At the same time, China heavily relies on imported grandparent stock to maintain broiler production. Unfortunately, to avoid making a bad avian influenza situation worse, Beijing initially banned the import of replenishment breedstock from America, which formerly supplied 90% of grandparent breedstock. After banning US breedstock in 2014, the spread of bird flu to countries such as France, Spain, Britain and Poland forced it to reduce imports from these traditional alternative breeder chicken suppliers.

One reason for this is that unlike most of the world, China does not follow OIE guidelines: Instead of banning the imports of grandparent stock from specific provinces or regions where an outbreak occurs, Beijing bans them from the entire country. Canada and New Zealand are now the only major suppliers able to meet China's strict grandparent stock import criteria. As a result, China's broiler breeder imports have fallen by 72% over three consecutive years, from a peak of 1.7 million in 2014 to 480,000 birds in 2017.
With productive grandparent broiler inventories in steep decline for several consecutive years, China has resorted to several methods to sustain chicken meat production. First, China has been more successful-than-expected in using forced molting (with some help from hormonal supplementation). This has extended the productive life of breeder birds and helped to mitigate an ongoing decline in AA broiler inventories, which have dwindled over the past four years.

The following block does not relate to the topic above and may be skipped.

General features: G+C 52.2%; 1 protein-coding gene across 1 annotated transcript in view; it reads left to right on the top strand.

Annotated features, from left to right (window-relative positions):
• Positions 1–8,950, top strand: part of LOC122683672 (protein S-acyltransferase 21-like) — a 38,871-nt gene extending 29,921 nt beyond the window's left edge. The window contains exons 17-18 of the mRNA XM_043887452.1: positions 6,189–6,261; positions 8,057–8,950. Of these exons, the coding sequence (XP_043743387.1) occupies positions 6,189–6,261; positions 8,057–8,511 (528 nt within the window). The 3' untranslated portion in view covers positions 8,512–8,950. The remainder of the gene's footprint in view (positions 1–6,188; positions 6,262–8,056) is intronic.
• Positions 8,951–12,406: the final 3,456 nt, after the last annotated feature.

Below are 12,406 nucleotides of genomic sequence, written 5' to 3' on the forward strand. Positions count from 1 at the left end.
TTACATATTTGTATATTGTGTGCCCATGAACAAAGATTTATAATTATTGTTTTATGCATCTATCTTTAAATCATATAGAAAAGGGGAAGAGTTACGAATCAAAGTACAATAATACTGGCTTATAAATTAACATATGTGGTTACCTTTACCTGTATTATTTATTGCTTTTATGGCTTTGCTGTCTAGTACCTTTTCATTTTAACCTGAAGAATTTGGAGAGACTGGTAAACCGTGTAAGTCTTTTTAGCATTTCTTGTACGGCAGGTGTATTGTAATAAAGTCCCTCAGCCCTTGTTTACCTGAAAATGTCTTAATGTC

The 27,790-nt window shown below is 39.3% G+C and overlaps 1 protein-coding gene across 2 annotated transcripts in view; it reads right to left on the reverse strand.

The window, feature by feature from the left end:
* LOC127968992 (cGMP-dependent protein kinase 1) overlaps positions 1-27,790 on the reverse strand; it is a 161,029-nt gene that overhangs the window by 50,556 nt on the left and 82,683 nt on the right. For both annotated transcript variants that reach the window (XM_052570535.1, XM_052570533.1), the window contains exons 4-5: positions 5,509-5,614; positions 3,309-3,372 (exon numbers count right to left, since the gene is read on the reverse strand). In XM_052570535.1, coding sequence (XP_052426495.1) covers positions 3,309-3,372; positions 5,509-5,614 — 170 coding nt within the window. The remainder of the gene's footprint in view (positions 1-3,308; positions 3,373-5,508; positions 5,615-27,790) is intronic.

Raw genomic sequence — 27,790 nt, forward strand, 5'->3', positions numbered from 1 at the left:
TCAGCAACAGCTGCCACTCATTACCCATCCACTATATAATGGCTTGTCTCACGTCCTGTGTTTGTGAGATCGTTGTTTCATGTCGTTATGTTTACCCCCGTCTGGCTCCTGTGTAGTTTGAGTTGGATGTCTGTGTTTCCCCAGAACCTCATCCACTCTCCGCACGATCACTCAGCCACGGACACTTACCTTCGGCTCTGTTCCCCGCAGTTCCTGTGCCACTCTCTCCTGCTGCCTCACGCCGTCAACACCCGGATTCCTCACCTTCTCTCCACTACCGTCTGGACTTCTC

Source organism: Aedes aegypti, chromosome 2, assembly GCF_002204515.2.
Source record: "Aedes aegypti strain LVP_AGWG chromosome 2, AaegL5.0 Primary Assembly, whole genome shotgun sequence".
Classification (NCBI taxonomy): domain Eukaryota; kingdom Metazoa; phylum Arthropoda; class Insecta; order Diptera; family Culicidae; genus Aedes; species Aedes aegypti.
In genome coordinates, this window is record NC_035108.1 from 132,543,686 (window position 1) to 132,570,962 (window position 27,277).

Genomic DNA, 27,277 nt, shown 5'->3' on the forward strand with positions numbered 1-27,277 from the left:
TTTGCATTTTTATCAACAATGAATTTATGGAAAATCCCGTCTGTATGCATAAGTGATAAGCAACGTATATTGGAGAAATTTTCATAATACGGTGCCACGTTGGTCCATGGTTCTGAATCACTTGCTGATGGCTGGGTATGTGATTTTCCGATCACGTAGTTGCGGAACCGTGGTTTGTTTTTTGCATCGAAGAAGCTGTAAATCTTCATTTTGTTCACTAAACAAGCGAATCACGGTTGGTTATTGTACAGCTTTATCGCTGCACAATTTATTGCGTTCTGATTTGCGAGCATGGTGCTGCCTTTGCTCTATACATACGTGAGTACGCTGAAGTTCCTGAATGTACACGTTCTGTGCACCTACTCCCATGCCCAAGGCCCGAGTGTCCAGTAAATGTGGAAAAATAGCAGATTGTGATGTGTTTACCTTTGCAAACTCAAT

Second, at times when bird flu hasn't been wreaking havoc on the industry, growers have grown their birds to higher finishing weights. Third, along with the feeding of to higher finishing weights yellow feather native breed broilers (which do not need grandparent stock imports) have been increasingly substituted in place of their more productive AA white feather counterparts. 

Alongside forced molting, the substitution of native Chinese broilers in place of AA white feather broilers is one reason why, despite the acute 72% drop in grandparent stock imports, China's total broiler inventory fell by approximately 16%: From an eFeedLink estimated 1.45 billion head in mid-2016, bird flu losses brought inventories down to 1.22 billion head in Q1 2017. They have since partially rebounded and are expected to close the year near 1.31 billion head.